The No Vacation Nation

According to two recent reports, one from the U.S. Bureau
of Labor Statistics (BLS) and the other from the Center
for Economic and Policy Research (CEPR), if you work in
the United States, it’s becoming less likely that you will
work for a company that provides paid vacation time.

A new report from the BLS shows that over the past 20
years, fewer workers were provided with paid vacations,
while companies have increasingly provided workers with
access to sick leave, personal leave, and family leave.

According to the BLS report, in 2012 the percentage of
private sector employees receiving paid vacation benefits
was 77%, down from 82% in 1992-93. For part-time workers
the news was equally bad. Only 35% received paid vacation
time in 2012, down from 40% in 1992-93.

Are we becoming the “no-vacation nation?” That’s the
title of a May 2013 study by the CEPR, which says the
United States is the only one of 21 “rich” countries that
doesn’t require companies to provide vacation time.

What makes the situation worse for many workers is growing
evidence that many people don’t leave the office behind
when they do manage to take time off.

According to a 2013 survey conducted by TeamViewer, 69% of
Americans responding to the survey said they would bring a
“work-capable device” with them on vacation, while 83%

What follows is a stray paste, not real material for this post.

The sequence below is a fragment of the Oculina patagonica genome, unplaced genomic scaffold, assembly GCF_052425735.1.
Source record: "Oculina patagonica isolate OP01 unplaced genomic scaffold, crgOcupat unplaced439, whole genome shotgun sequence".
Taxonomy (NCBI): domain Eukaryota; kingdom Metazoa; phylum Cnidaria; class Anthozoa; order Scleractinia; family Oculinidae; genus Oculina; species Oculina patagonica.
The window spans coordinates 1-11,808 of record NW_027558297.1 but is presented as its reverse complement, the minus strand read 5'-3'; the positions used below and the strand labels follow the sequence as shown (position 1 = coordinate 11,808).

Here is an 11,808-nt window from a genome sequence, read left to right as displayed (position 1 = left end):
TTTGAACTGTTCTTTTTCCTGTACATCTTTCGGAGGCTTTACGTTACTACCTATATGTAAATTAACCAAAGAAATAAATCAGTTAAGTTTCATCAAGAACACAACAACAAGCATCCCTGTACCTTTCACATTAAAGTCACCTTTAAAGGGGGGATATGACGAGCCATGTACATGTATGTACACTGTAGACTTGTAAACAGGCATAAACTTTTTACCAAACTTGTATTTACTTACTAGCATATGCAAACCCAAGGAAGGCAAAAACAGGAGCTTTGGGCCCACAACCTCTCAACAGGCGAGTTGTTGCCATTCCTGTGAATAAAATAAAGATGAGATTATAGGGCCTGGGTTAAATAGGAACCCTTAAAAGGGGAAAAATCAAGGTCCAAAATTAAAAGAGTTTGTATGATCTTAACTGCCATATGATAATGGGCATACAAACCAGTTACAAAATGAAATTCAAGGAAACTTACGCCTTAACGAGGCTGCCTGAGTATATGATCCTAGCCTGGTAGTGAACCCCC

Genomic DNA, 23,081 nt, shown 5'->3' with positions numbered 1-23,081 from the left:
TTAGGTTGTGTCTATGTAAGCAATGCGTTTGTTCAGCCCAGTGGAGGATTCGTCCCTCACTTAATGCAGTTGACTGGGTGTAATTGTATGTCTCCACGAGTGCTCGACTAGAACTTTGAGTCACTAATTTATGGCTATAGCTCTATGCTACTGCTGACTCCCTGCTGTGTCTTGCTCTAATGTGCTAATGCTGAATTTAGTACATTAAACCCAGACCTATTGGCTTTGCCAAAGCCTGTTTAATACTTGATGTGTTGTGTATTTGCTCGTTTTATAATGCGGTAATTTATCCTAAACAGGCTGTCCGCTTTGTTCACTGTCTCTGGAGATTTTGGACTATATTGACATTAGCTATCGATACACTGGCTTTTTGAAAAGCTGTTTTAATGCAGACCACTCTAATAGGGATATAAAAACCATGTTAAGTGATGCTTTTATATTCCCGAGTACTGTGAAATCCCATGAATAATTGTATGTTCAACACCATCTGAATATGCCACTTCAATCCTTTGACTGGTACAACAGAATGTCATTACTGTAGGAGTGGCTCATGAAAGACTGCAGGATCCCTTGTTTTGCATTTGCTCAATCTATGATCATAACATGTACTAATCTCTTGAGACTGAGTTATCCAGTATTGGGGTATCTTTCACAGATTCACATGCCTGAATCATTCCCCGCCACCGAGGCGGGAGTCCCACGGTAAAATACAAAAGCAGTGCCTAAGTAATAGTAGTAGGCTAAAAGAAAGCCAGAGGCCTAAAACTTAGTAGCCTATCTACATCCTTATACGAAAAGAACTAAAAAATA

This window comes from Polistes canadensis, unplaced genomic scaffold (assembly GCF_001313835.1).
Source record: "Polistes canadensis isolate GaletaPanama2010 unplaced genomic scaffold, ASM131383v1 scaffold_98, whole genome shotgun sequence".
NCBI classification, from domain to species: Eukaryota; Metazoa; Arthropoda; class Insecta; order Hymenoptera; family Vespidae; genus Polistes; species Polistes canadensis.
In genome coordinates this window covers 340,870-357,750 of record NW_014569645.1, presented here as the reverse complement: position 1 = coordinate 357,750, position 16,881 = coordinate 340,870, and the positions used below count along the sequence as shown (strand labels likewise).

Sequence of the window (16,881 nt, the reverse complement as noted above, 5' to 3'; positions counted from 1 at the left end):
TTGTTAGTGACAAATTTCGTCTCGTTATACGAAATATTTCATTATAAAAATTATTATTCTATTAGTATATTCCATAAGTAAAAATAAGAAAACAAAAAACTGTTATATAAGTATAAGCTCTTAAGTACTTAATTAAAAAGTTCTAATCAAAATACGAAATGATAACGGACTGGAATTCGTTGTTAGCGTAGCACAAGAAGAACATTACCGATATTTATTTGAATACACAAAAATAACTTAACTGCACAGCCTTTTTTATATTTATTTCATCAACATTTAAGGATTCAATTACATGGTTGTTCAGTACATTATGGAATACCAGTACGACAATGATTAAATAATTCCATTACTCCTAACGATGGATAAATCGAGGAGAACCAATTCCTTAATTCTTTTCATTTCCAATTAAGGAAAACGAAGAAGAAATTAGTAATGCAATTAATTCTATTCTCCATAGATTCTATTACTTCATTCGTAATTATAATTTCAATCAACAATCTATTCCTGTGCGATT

said that having to work during vacation “is becoming more
common in America.”

HR POINTER: The “interesting” part of the BLS report noted
that “things may not be as bad as employees fear.” The
report went on to say that workers may not be enjoying as
much leisure time as they have in the past, but they are
getting more paid days off in the form of sick leave and
family leave.

We are not sure how others are reading this news, but it
strikes us as not that positive after all.

Dictionary.com defines vacation as a period of suspension
of work, study, or other activity usually used for rest,
recreation, or travel.

The old concept of vacation was to get away, completely
free yourself of work activities, and recharge your
batteries. A statistic from “days of old,” noted that it
takes a person about 8 to 10 days to completely relax and
have that battery-recharging effect. As such, the idea of
the 2-week vacation was very popular at one time.

Now, it seems that the above information is saying that
people are getting more time away from work only to spend
more time working while away.

With all this “away time” from work, it’s seems ironic
that the BLS and CEPR are congratulating companies for
offering more sick time to employees. We wonder if there
is a connection here:)

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